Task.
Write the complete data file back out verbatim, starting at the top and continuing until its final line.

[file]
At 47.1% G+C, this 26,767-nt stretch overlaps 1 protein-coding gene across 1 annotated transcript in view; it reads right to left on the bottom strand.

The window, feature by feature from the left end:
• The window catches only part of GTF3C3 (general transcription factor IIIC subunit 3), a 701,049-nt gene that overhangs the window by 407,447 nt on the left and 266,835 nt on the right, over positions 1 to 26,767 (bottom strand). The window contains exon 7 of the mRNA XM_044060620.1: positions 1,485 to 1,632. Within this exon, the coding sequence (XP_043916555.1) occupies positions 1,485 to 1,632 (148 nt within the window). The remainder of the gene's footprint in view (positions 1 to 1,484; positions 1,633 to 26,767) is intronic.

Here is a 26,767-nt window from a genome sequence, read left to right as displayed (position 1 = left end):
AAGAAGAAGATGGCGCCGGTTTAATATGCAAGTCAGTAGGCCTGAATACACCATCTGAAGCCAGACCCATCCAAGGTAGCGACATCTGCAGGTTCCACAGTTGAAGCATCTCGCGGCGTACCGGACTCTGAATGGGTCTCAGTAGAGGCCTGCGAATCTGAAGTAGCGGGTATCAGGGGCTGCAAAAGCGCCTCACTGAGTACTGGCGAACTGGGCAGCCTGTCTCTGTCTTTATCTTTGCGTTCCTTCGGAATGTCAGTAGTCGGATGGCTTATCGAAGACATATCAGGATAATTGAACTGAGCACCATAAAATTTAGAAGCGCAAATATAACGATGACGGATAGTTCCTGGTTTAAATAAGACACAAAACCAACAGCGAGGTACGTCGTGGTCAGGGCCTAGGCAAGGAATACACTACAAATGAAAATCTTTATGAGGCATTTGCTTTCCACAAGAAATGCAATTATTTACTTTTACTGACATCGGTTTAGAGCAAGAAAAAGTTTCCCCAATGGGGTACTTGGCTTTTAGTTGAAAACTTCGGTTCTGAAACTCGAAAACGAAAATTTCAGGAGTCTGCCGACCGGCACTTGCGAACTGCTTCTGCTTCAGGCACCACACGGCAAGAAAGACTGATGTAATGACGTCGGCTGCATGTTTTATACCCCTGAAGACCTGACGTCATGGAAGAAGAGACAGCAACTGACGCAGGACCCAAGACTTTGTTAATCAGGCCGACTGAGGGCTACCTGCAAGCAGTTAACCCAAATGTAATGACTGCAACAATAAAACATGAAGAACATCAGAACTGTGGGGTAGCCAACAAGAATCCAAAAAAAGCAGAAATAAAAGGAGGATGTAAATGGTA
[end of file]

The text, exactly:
At 47.1% G+C, this 26,767-nt stretch overlaps 1 protein-coding gene across 1 annotated transcript in view; it reads right to left on the bottom strand.

The window, feature by feature from the left end:
• The window catches only part of GTF3C3 (general transcription factor IIIC subunit 3), a 701,049-nt gene that overhangs the window by 407,447 nt on the left and 266,835 nt on the right, over positions 1 to 26,767 (bottom strand). The window contains exon 7 of the mRNA XM_044060620.1: positions 1,485 to 1,632. Within this exon, the coding sequence (XP_043916555.1) occupies positions 1,485 to 1,632 (148 nt within the window). The remainder of the gene's footprint in view (positions 1 to 1,484; positions 1,633 to 26,767) is intronic.

Here is a 26,767-nt window from a genome sequence, read left to right as displayed (position 1 = left end):
AAGAAGAAGATGGCGCCGGTTTAATATGCAAGTCAGTAGGCCTGAATACACCATCTGAAGCCAGACCCATCCAAGGTAGCGACATCTGCAGGTTCCACAGTTGAAGCATCTCGCGGCGTACCGGACTCTGAATGGGTCTCAGTAGAGGCCTGCGAATCTGAAGTAGCGGGTATCAGGGGCTGCAAAAGCGCCTCACTGAGTACTGGCGAACTGGGCAGCCTGTCTCTGTCTTTATCTTTGCGTTCCTTCGGAATGTCAGTAGTCGGATGGCTTATCGAAGACATATCAGGATAATTGAACTGAGCACCATAAAATTTAGAAGCGCAAATATAACGATGACGGATAGTTCCTGGTTTAAATAAGACACAAAACCAACAGCGAGGTACGTCGTGGTCAGGGCCTAGGCAAGGAATACACTACAAATGAAAATCTTTATGAGGCATTTGCTTTCCACAAGAAATGCAATTATTTACTTTTACTGACATCGGTTTAGAGCAAGAAAAAGTTTCCCCAATGGGGTACTTGGCTTTTAGTTGAAAACTTCGGTTCTGAAACTCGAAAACGAAAATTTCAGGAGTCTGCCGACCGGCACTTGCGAACTGCTTCTGCTTCAGGCACCACACGGCAAGAAAGACTGATGTAATGACGTCGGCTGCATGTTTTATACCCCTGAAGACCTGACGTCATGGAAGAAGAGACAGCAACTGACGCAGGACCCAAGACTTTGTTAATCAGGCCGACTGAGGGCTACCTGCAAGCAGTTAACCCAAATGTAATGACTGCAACAATAAAACATGAAGAACATCAGAACTGTGGGGTAGCCAACAAGAATCCAAAAAAAGCAGAAATAAAAGGAGGATGTAAATGGTA